Thirty-Six Hours

Thirty-Six Hours

They gave me thirty-six hours to live. I’m adrift in a nightmare as they talk about grief counselors and hospice. No one prepares you for the fragility of life, nor the urgency of its inevitable end. Unfulfilled dreams consume my thoughts, each as insignificant as a deflated balloon. Because now, more than ever, all I want is to live. A nurse joins us in the exam room that already feels suffocating. She apologizes, and mutters something about mixed-up files and identical names. Confused, I burst into tears of relief, before I’m overwhelmed with grief for whoever death is pursuing today.

Today’s story was inspired by a writing prompt. It started out sounding serious, but at one point I imagined the person with the bad news dying their hair a vibrant shade of orange and then their mother asking if their homework was done, or some other trivial task we dislike dealing with. 

A comical ending didn’t fit the dramatic opening, and I spent some time wondering what one would do if they learned they only had thirty-six hours to live. It made me consider bucket lists people make filled with grand ambitions. My mind wandered to friends who’ve received life-altering news, and their priority was fighting for their life.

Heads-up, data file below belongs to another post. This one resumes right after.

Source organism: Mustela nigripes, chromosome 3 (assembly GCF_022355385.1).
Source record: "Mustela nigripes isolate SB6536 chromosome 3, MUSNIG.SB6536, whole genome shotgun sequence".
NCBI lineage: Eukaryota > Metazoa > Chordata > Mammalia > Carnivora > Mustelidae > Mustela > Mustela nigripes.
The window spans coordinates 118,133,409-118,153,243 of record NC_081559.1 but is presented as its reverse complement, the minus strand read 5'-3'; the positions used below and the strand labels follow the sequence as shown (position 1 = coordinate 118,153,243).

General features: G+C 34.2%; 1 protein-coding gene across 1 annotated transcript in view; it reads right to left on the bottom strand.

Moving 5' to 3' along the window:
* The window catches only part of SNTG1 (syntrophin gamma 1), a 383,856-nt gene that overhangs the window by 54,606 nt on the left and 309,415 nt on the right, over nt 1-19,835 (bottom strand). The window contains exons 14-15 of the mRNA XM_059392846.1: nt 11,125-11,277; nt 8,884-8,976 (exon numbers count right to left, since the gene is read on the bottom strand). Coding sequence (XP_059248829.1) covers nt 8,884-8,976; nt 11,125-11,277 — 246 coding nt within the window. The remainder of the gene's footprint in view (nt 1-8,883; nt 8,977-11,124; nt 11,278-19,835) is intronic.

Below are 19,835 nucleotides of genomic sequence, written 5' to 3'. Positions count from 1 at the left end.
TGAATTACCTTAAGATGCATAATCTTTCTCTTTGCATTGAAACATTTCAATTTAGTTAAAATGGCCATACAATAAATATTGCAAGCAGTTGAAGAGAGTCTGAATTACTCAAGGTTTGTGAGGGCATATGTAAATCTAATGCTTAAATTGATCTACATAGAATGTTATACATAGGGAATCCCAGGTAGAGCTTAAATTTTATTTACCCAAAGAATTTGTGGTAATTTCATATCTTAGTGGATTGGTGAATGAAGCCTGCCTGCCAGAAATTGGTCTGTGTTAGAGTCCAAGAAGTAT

Then I thought about the life-changing news we received years ago. We experienced both relief and grief simultaneously, minds whirled with all the plans for the future. Vacations laid aside, parties adjusted to meet the needs of the afflicted, even everyday conversations were impacted. 

I imagined the alternate possibilities if a nurse had entered the room and casually uttered the word, “Whoops.”

If you think it never happens, I’m here to attest it does. Back on the island, my mother-in-law faced a health crisis that landed her in the emergency room. When I went to pick her up, I bombarded the doctor with a half dozen questions about the new medications, flustering the poor woman. Her response was, “She only takes an aspirin a day.” 

I disagreed, and the doctor stormed back to the small cubical my mother-in-law occupied and inquired about the aspirin. A voice from the curtained cubical beside us said, “That’s me.”

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